For the Kansas City production by She and Her, the cast is: Dr. Henry Jekyll/Edward Hyde, Alex Bigus; Emma Carew, Katie Meador; Lucy Harris, Kelsie Clark; John Utterson, Chris Gleeson; Simon Stride, Andy Perkins; Sir Danvers Carew, Dennis Maddux; Nellie Manageress “The Red Rat”, Vicki Kerns; The Bishop of Basingstoke, Ray Zarr; Lord Savage/Spider, Taylor Bottles; Lady Beaconsfield, Joy Richardson; Sir Archibald Proops, Trenton Bottles; General Lord Glossop. Richard J. Burt. Ensemble includes: Miles Wirth, Ali Watson, Zachery Phillips, Emmy Hadley, Christoph Cording, Legna Cedillo, Shannon Buhler, Rachel Adcock, Katherine Ruprecht, Nicole Santorella, Megan Hill, John Van De Voort.
“My stage manager is amazing. I am really happy to work with my creative team, Nicole Brewer, light designer; Kevin Verhoff, scenic designer; Doug Schroeder; sounds design, Brendan Kerr; props, Amanda Rhodes, accompanist, Debbie Goddard; and, of course, music director Jim Vinkenberg, choreographer Leah Swank-Miller and acting coach Jennifer Coville-Schweigert” Schweigert said.
The creative crew is: director, Tiffany Schweigert; music director, Jim Vinkenberg; stage manager, Nicole Brewer; choreographer, Leah Swank Miller; accompanist, Debbie Goddard; props/ASM, Amanda Rhodes; scenic design, Doug Schroeder; light design, Kevin Verhoff; sound design, Brendan Kerr; costume design, Jennifer Coville-Schweigert; poster design, Jason Smith; program design, and Clinton Schell.
The pit orchestra includes: Shari Kinder, flute; Amy Schwartz, oboe and English horn; Holly Hague, clarinet; Mike Hicks, bass clarinet; Jim Vinkenberg, alto saxophone; Erik Hulse, trumpet; Debbie Goddard, keyboard 1; Pamela Klifer, keyboard 2; Gordon Case, and percussion.
September 14, 2013
Romeo and Juliet, two teens hopelessly in love but separated by a family feud struggle against insurmountable forces to find peace and happiness in the timeless William Shakespeare classic tragedy, Romeo and Juliet, now playing for a limited engagement at the Just Off Broadway Theater.
Just Off Broadway Theater hosts Shakespeare’s most well loved and performed tragic love story, playing at 8 p.m., Fri-Sat, Mon.; 2 p.m. Sun, Sept. 13-22 , and produced by She&Her Productions.
Most know the story of Romeo and Juliet that William Shakespeare wrote early in his career. The story centers on two young people from rival families that fall helplessly in love. Shakespeare’s story concerns two young, star-crossed lovers whose deaths ultimately reconcile their feuding families.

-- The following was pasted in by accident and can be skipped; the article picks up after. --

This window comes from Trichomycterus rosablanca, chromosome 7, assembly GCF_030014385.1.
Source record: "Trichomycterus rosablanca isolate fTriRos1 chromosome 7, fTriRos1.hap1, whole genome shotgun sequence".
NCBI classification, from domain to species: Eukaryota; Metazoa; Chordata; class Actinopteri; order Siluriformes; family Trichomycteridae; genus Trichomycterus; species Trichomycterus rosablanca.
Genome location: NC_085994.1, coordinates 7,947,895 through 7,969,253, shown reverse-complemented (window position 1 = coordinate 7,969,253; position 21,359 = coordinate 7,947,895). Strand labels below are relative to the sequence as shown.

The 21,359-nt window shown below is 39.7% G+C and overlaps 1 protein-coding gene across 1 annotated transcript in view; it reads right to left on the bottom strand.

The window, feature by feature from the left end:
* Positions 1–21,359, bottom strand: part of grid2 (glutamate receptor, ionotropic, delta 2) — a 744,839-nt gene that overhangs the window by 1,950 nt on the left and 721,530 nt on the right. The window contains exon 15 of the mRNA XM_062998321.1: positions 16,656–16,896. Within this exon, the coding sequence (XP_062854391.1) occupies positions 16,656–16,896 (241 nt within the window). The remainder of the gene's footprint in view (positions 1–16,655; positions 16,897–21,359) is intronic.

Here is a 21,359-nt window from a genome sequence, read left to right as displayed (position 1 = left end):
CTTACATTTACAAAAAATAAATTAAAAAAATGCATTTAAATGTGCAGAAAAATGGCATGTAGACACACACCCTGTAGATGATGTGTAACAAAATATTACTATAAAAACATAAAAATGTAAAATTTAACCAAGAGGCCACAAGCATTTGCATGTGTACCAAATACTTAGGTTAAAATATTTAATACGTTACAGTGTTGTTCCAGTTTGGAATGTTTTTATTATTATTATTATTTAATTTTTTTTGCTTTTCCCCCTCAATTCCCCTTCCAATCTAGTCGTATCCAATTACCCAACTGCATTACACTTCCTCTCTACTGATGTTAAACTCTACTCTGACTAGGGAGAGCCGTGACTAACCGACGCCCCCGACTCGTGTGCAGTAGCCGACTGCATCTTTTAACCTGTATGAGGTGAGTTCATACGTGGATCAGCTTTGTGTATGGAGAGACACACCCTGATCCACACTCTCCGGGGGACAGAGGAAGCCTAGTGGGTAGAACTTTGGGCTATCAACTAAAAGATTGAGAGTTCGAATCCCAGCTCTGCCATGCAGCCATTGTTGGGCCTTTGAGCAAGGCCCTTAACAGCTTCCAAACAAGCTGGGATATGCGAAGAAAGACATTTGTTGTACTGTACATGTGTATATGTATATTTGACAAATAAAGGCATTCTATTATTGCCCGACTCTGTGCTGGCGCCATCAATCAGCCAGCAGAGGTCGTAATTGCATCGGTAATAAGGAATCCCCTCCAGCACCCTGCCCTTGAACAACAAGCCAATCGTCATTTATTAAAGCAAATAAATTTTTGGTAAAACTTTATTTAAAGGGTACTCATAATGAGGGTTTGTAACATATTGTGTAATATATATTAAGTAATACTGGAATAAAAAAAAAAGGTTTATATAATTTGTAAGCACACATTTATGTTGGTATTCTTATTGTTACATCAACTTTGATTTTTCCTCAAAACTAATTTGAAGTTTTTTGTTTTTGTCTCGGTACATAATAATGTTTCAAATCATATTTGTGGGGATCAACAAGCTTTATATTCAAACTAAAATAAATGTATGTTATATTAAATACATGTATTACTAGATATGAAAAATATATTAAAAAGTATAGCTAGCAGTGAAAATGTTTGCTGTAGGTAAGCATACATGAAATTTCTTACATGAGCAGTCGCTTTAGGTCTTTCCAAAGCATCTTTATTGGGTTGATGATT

“It was among Shakespeare's most popular plays during his lifetime and, along with Hamlet, is one of his most frequently performed plays. Today, the title characters are regarded as archetypal young lovers,” Tiffany Schweigert, producer said.
Romeo and Juliet, being in their young teens, should not be played by anyone older than 25, Schweigert said. That being the case she found her perfect couple in the persons of Joseph Bricker, a high school senior, and Katherine Dick, a college student.
Rival families, similar to current rival gangs, begin the play with sword fights, street vulgarities, finger gestures and the tone of immense hatred for the opposite families create the backbone of Romeo and Juliet. Teenage love and passion come to play with the lead characters, portrayed by Bricker and Dick on first meeting. The delivery of lines, coupled with the reaction to each other sets the story in motion. From the beginning, Romeo and Juliet comes to life.
Both Bricker and Dick give strong performances and speak Shakespeare’s lines with authority. They both bring the story of young love and unbridled passion with their performances. It’s easy to forget these are amateur performing the Bard’s work. They capture the notion and emotion of young love.
Another performance, worthy of note, Benvolio, Richard Burt, sets the tone from his first narrative entrance and his delivery and acting stays true to his character throughout the play. His understanding of the words, poetry, and emotion of Shakespeare is very evident.
The comedy in the show comes from two characters, the likeable Mercutio, Garrett Lawson, and Juliet’s nurse, Michelle Stelting. Stelting brings comedy with her doting and sometimes over emotional character. Her actions and vocal delivery elicit smiles and her acting remains consistent throughout the performance. Lawson gives Mercutio a broad and bawdy character with his gyrations, sexually suggestive props, and gestures. He’s funny to watch and his actions help audiences understand the Bard’s comedic inserts in the tragedy.
Two other performers in the cast bring characters with strong stage presence to the production, as Capulet, Dean Kinsey, and as Friar Laurence, Michael Juncker. Both men deliver strong characters that keep the play moving and help build the emotion for the final act. Each possesses definite on stage presence.
This production of Romeo and Juliet should be seen mature students because of the sexual gestures and gyrations may not be appropriate for all ages. The production does expound the bawdy side of Shakespeare, sometimes to excess in this production. Romeo and Juliet traditionally appeared in student anthologies, so many middle school students and high school students know the story, but do not know Shakespeare’s penchant for encouraging sexual content for the amusement of his audiences.